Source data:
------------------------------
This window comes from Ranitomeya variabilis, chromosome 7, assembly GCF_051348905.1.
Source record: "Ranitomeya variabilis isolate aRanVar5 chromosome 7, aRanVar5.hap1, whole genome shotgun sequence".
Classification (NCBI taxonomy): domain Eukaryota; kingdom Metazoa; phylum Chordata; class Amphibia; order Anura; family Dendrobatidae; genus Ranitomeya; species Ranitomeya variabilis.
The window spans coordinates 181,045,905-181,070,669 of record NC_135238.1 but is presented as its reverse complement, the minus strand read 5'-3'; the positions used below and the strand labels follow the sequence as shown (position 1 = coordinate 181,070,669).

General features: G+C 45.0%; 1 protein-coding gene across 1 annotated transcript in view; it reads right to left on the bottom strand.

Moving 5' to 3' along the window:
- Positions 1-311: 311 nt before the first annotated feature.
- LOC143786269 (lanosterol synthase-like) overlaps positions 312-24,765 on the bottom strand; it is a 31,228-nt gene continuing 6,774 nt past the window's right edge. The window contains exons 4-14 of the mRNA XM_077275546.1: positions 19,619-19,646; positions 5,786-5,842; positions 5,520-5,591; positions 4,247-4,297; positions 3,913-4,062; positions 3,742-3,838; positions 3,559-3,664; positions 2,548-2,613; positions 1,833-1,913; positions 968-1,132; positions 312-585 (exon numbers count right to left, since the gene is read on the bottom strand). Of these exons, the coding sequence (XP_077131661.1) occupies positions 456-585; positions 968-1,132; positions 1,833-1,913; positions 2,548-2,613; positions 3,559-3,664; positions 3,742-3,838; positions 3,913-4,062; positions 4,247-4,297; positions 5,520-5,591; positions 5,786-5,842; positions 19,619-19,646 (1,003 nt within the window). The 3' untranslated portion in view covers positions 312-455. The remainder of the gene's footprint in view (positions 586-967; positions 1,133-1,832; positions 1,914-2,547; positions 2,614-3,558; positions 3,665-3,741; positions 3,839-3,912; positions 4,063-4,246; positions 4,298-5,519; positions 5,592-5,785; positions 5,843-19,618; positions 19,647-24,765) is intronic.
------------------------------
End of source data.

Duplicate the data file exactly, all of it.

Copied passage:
This window comes from Ranitomeya variabilis, chromosome 7, assembly GCF_051348905.1.
Source record: "Ranitomeya variabilis isolate aRanVar5 chromosome 7, aRanVar5.hap1, whole genome shotgun sequence".
Classification (NCBI taxonomy): domain Eukaryota; kingdom Metazoa; phylum Chordata; class Amphibia; order Anura; family Dendrobatidae; genus Ranitomeya; species Ranitomeya variabilis.
The window spans coordinates 181,045,905-181,070,669 of record NC_135238.1 but is presented as its reverse complement, the minus strand read 5'-3'; the positions used below and the strand labels follow the sequence as shown (position 1 = coordinate 181,070,669).

General features: G+C 45.0%; 1 protein-coding gene across 1 annotated transcript in view; it reads right to left on the bottom strand.

Moving 5' to 3' along the window:
- Positions 1-311: 311 nt before the first annotated feature.
- LOC143786269 (lanosterol synthase-like) overlaps positions 312-24,765 on the bottom strand; it is a 31,228-nt gene continuing 6,774 nt past the window's right edge. The window contains exons 4-14 of the mRNA XM_077275546.1: positions 19,619-19,646; positions 5,786-5,842; positions 5,520-5,591; positions 4,247-4,297; positions 3,913-4,062; positions 3,742-3,838; positions 3,559-3,664; positions 2,548-2,613; positions 1,833-1,913; positions 968-1,132; positions 312-585 (exon numbers count right to left, since the gene is read on the bottom strand). Of these exons, the coding sequence (XP_077131661.1) occupies positions 456-585; positions 968-1,132; positions 1,833-1,913; positions 2,548-2,613; positions 3,559-3,664; positions 3,742-3,838; positions 3,913-4,062; positions 4,247-4,297; positions 5,520-5,591; positions 5,786-5,842; positions 19,619-19,646 (1,003 nt within the window). The 3' untranslated portion in view covers positions 312-455. The remainder of the gene's footprint in view (positions 586-967; positions 1,133-1,832; positions 1,914-2,547; positions 2,614-3,558; positions 3,665-3,741; positions 3,839-3,912; positions 4,063-4,246; positions 4,298-5,519; positions 5,592-5,785; positions 5,843-19,618; positions 19,647-24,765) is intronic.